## Inspiring Presentation by Professor Po-Shen Loh

**by Benjamin Chen, Class of 2017, Diamond Bar High School**

On Sunday, April 13th, 2014, over 100 students and parents of all ages and varying degrees of interest in math squeezed into an auditorium at Vanguard University. The subject of such enthusiasm and interest? A two-hour long lecture by Professor Po-Shen Loh, a math professor at Carnegie Mellon University. As the national lead coach of the USA International Mathematical Olympiad team, a MOP instructor since 2002, and a silver medalist at the 1999 IMO, Professor Loh has garnered prodigious mathematical experience and led an illustrious mathematical career, speaking internationally at math circles and prestigious universities from New York to Los Angeles, as well as in Germany, Poland, Canada, Korea, and Japan.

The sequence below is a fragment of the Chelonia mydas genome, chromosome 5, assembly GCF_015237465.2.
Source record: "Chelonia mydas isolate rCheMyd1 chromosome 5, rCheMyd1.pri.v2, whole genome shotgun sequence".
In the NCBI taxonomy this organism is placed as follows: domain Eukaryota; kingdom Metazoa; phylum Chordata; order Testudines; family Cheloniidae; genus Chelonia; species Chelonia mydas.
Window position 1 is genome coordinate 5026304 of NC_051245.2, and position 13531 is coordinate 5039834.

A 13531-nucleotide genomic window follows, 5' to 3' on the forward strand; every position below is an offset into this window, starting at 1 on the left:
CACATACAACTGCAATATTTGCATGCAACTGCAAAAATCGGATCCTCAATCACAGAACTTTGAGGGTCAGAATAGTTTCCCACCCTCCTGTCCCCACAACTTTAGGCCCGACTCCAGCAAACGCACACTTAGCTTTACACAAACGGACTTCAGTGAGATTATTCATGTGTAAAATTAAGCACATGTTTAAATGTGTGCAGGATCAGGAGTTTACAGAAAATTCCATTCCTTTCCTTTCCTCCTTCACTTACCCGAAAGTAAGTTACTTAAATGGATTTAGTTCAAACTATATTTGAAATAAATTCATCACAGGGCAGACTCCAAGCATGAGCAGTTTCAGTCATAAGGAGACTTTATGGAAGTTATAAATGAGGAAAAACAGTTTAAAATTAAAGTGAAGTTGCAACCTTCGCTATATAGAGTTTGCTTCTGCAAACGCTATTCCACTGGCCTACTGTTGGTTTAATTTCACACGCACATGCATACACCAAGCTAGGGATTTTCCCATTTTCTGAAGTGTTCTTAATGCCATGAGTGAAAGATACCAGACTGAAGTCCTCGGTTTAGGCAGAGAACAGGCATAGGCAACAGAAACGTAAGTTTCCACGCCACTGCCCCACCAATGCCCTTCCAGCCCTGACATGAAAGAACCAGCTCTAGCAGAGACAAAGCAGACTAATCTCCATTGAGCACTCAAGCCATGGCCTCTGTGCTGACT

Click here to see the full gallery

To begin his lecture entitled “Big Numbers,” Professor Loh introduced a simple penny game involving six buckets and then transitioned to a problem from the 2010 International Math Olympiad. After introducing the magnificent world of mind-bogglingly gigantic numbers, he skillfully explained the nuances of solving a problem involving such huge numbers, while engaging the audience by asking them to find the next step in the solution. When the audience seemed daunted by the problem, Professor Loh encouraged them to say whatever came to mind, regardless of whether it seemed right or not. Those in the audience gradually voiced their ideas and comments as he declared, “Every wrong answer is a step towards the right one.” Step by step, Professor Loh revealed a miraculous solution to the problem, and the audience was left inspired by the fact that they themselves had contributed to the solution to a seemingly impossible question.

Professor Loh ended his lecture by discussing two interesting subjects: Knuth’s up-arrow notation, a simple way for writing obscenely large integers, and graph theory. His enthusiasm for math was evident as he talked excitedly about incomprehensibly large numbers and how they can appear in mathematical results. In this way, he showed everyone the interesting and multifaceted nature of mathematics after high school, encouraging the audience to follow and develop their love for math.